Who, What, Where and Why of Expert Witnesses
Sometimes the law requires the use of experts; sometimes you may decide to use experts to increase the credibility of your case.9 min read
Sometimes the law requires the use of experts; sometimes you may decide to use experts to increase the credibility of your case. In selecting experts, you will notice that in many instances, there are no clear-cut, absolute, right or wrong answers, but rather choices to be made that should be based on a careful consideration of the pros and cons.
Fortunately, when it comes to questions about the use of expert witnesses, there's no shortage of expert advice. Much of it has been learned the hard way - by mid-trial trauma. Here, culled from many sources, is some of that expert advice.
Who's an Expert?
An expert is someone who knows something beyond common experience who can help you prove something you couldn't prove otherwise. The most common expert witnesses are professionals, but there are also non-degreed experts whose background and experience qualifies them.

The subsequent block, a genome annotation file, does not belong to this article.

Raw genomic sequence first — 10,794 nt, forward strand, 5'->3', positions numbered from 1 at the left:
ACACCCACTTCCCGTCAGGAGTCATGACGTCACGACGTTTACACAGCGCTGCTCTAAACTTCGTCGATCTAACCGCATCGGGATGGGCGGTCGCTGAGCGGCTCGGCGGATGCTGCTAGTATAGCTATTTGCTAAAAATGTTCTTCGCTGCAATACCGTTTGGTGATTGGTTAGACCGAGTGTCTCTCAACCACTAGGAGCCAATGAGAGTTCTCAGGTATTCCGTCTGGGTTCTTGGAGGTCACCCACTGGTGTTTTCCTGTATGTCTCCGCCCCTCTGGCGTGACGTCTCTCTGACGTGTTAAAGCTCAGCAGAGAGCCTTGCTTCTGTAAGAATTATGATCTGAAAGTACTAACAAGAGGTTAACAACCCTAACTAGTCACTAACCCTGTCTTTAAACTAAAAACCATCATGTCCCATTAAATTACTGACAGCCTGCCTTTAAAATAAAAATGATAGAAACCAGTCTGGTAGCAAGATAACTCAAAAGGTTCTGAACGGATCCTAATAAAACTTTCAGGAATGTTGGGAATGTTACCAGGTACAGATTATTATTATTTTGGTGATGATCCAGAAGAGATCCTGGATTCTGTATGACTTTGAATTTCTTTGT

It's productive to think beyond "expert" to salesman, teacher and communicator. The expert's function as teacher to the attorney and jurors is a critical one. The more persuasive he or she is, the better.
In a way, an expert witness is like the anchor person on a television news program. Some networks emphasize polished delivery. Others rely on seasoned reporters, valuing their command of the facts over their appearance. Ideally, the anchor person is a combination of both types, and so is the expert witness.
Experts from academia may be good communicators because of classroom practice, but they may be less available than professionals from consulting firms who can take the time necessary to be thoroughly prepared.